John D. Minna, MD
Director of the Hamon Center for Therapeutic Oncology Research, The University of Texas， Southwestern Medical Center, Dallas, TX, USA
Dr. Minna is Director of the Hamon Center for Therapeutic Oncology Research at The University of Texas Southwestern Medical Center at Dallas. He holds the Max L. Thomas Distinguished Chair in Molecular Pulmonary Oncology and the Sarah M. and Charles E. Seay Distinguished Chair in Cancer Research. He graduated from Stanford Medical School, was a resident in medicine at Massachusetts General Hospital, and a Research Associate at the NIH, Chief of the Section of Somatic Cell Genetics, and then Chief of the NCI-VA and then NCI-Navy Medical Oncology Branches at the National Cancer Institute (1975-1991). From 1991 until the present he has been a Professor of Internal Medicine and Pharmacology and Director of the Hamon Center for Therapeutic Oncology Research at UTSW. His work has focused on understanding the molecular pathogenesis of lung cancer and translating this into the clinic and developing personalized medicine for lung cancer. As part of this he has led a joint Lung Cancer NCI Special Program of Research Excellence (SPORE) grant between UTSW and the MD Anderson Cancer Center. He also directs a NASA Special Program of Research Excellence (NSCOR) to study the effects of high energy particle radiation (found in space) and low dose gamma radiation (found on earth) on lung carcinogenesis. He is part of the NCI Cancer Target Discovery and Development Network (CTD2N), and several State of Texas Cancer Prevention and Research Institute (CPRIT) grants to discover new therapeutic targets in lung cancer including manipulation of nuclear hormone receptors. He co-leads the Experimental Therapeutics Program for the UTSW Simmons Cancer Center. Currently he is working with a team of UTSW and MDACC scientists to discover all of the “acquired vulnerabilities” in lung cancer and their associated predictive molecular signatures to provide a new functional classification of lung cancer and rationale therapeutics for all new lung cancer patients. He has served on the Scientific Advisory Boards for several Cancer Centers as well as for the National Cancer Institute, and the Board of Directors for American Association for Cancer Research (AACR) and American Society of Oncology (ASCO).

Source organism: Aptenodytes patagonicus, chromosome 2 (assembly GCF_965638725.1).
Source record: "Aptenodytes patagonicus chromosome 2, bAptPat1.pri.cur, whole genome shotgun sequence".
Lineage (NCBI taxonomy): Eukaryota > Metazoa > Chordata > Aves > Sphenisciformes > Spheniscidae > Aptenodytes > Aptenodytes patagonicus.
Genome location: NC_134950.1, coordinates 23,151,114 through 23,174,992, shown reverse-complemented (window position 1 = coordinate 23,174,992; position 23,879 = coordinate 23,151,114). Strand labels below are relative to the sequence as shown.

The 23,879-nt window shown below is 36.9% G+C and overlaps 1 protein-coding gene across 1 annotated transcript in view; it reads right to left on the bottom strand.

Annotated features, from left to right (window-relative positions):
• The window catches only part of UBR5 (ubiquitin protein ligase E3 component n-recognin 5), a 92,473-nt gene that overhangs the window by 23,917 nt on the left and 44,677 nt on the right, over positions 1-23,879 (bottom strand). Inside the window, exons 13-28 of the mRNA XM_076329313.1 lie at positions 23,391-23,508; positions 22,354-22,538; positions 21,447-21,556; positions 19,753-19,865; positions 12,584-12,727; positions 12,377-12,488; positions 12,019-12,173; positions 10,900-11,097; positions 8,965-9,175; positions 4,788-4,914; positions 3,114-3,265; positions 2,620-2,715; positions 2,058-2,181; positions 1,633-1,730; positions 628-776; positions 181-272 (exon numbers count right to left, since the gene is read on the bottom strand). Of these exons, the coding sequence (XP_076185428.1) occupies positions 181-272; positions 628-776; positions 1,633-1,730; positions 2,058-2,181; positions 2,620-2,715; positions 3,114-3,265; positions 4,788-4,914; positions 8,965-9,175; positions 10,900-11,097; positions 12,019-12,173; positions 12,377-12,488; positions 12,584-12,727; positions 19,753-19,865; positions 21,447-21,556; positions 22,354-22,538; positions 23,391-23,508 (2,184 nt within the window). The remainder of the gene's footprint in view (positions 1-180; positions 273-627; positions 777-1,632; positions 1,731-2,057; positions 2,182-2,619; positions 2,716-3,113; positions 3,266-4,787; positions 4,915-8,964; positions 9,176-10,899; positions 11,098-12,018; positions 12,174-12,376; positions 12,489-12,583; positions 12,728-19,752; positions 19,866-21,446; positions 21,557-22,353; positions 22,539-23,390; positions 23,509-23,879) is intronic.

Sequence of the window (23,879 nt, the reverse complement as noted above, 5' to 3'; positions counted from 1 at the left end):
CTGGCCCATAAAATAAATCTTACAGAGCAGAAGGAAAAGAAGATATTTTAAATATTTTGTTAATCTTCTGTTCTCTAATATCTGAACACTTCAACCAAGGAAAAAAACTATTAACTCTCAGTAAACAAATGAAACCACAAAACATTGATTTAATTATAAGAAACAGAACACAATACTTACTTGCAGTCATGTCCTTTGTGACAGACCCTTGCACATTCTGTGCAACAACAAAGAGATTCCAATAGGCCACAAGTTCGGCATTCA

He has received numerous awards including: PHS: Commendation Medal (1979), Meritorious Service Medical (1986), Unit Commendation Medal (1991); Rosenthal Prize for Cancer Research (1984); Milken Foundation Award for Scientific Excellence in Clinical Research (1989); Chester Stock Award, Memorial Sloan-Kettering Cancer Center (1992); Bristol Myers Squibb Award for Lung Cancer Research (1997); Moran Award Univ. Michigan (2000), NCI SPORE Program Award for Leadership (2003), Ochsner Award Smoking Related Research (2004), ASCO Scientific Achievement Award (2005), Pfizer Visiting Professor Oncology (Vanderbilt, 2006), ASCO Statesman Award (2007), Baylor College of Medicine Helis Foundation Award for Lifetime Achievement in Lung Cancer Research (2010), Addario Lung Cancer Foundation Asclepios Award (2012), United Against Lung Cancer (UALC), Caine Halter Hope Now Award for Lung Cancer Research (2013).